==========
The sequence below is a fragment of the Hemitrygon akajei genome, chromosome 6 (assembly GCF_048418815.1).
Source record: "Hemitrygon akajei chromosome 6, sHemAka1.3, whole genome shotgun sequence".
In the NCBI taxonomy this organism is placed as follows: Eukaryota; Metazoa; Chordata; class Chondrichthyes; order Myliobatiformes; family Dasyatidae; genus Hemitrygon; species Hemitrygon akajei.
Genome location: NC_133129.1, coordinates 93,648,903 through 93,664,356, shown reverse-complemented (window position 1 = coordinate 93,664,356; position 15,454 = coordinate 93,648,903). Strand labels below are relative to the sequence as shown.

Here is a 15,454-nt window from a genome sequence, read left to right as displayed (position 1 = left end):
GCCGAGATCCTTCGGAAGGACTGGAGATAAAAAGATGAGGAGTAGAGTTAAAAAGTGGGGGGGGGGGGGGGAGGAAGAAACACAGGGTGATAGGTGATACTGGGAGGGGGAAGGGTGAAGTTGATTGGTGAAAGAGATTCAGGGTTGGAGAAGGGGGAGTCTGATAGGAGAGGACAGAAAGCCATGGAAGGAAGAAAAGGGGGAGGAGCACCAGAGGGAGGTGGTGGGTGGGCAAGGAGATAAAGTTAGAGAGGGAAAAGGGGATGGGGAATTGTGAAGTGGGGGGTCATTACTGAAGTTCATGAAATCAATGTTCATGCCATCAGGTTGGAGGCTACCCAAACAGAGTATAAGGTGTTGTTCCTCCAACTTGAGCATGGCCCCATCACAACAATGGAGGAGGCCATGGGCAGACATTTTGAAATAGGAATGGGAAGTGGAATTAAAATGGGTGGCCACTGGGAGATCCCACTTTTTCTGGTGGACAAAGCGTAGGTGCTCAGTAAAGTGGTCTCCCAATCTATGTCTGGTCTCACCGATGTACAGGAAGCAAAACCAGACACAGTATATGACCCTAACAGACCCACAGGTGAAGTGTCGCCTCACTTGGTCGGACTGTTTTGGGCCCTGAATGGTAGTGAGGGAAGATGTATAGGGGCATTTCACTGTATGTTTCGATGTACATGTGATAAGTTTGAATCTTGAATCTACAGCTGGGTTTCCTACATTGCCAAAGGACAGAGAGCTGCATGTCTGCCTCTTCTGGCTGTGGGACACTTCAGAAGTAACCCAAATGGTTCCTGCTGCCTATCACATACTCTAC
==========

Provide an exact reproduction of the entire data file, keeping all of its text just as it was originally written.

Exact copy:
The sequence below is a fragment of the Hemitrygon akajei genome, chromosome 6 (assembly GCF_048418815.1).
Source record: "Hemitrygon akajei chromosome 6, sHemAka1.3, whole genome shotgun sequence".
In the NCBI taxonomy this organism is placed as follows: Eukaryota; Metazoa; Chordata; class Chondrichthyes; order Myliobatiformes; family Dasyatidae; genus Hemitrygon; species Hemitrygon akajei.
Genome location: NC_133129.1, coordinates 93,648,903 through 93,664,356, shown reverse-complemented (window position 1 = coordinate 93,664,356; position 15,454 = coordinate 93,648,903). Strand labels below are relative to the sequence as shown.

Here is a 15,454-nt window from a genome sequence, read left to right as displayed (position 1 = left end):
GCCGAGATCCTTCGGAAGGACTGGAGATAAAAAGATGAGGAGTAGAGTTAAAAAGTGGGGGGGGGGGGGGGAGGAAGAAACACAGGGTGATAGGTGATACTGGGAGGGGGAAGGGTGAAGTTGATTGGTGAAAGAGATTCAGGGTTGGAGAAGGGGGAGTCTGATAGGAGAGGACAGAAAGCCATGGAAGGAAGAAAAGGGGGAGGAGCACCAGAGGGAGGTGGTGGGTGGGCAAGGAGATAAAGTTAGAGAGGGAAAAGGGGATGGGGAATTGTGAAGTGGGGGGTCATTACTGAAGTTCATGAAATCAATGTTCATGCCATCAGGTTGGAGGCTACCCAAACAGAGTATAAGGTGTTGTTCCTCCAACTTGAGCATGGCCCCATCACAACAATGGAGGAGGCCATGGGCAGACATTTTGAAATAGGAATGGGAAGTGGAATTAAAATGGGTGGCCACTGGGAGATCCCACTTTTTCTGGTGGACAAAGCGTAGGTGCTCAGTAAAGTGGTCTCCCAATCTATGTCTGGTCTCACCGATGTACAGGAAGCAAAACCAGACACAGTATATGACCCTAACAGACCCACAGGTGAAGTGTCGCCTCACTTGGTCGGACTGTTTTGGGCCCTGAATGGTAGTGAGGGAAGATGTATAGGGGCATTTCACTGTATGTTTCGATGTACATGTGATAAGTTTGAATCTTGAATCTACAGCTGGGTTTCCTACATTGCCAAAGGACAGAGAGCTGCATGTCTGCCTCTTCTGGCTGTGGGACACTTCAGAAGTAACCCAAATGGTTCCTGCTGCCTATCACATACTCTAC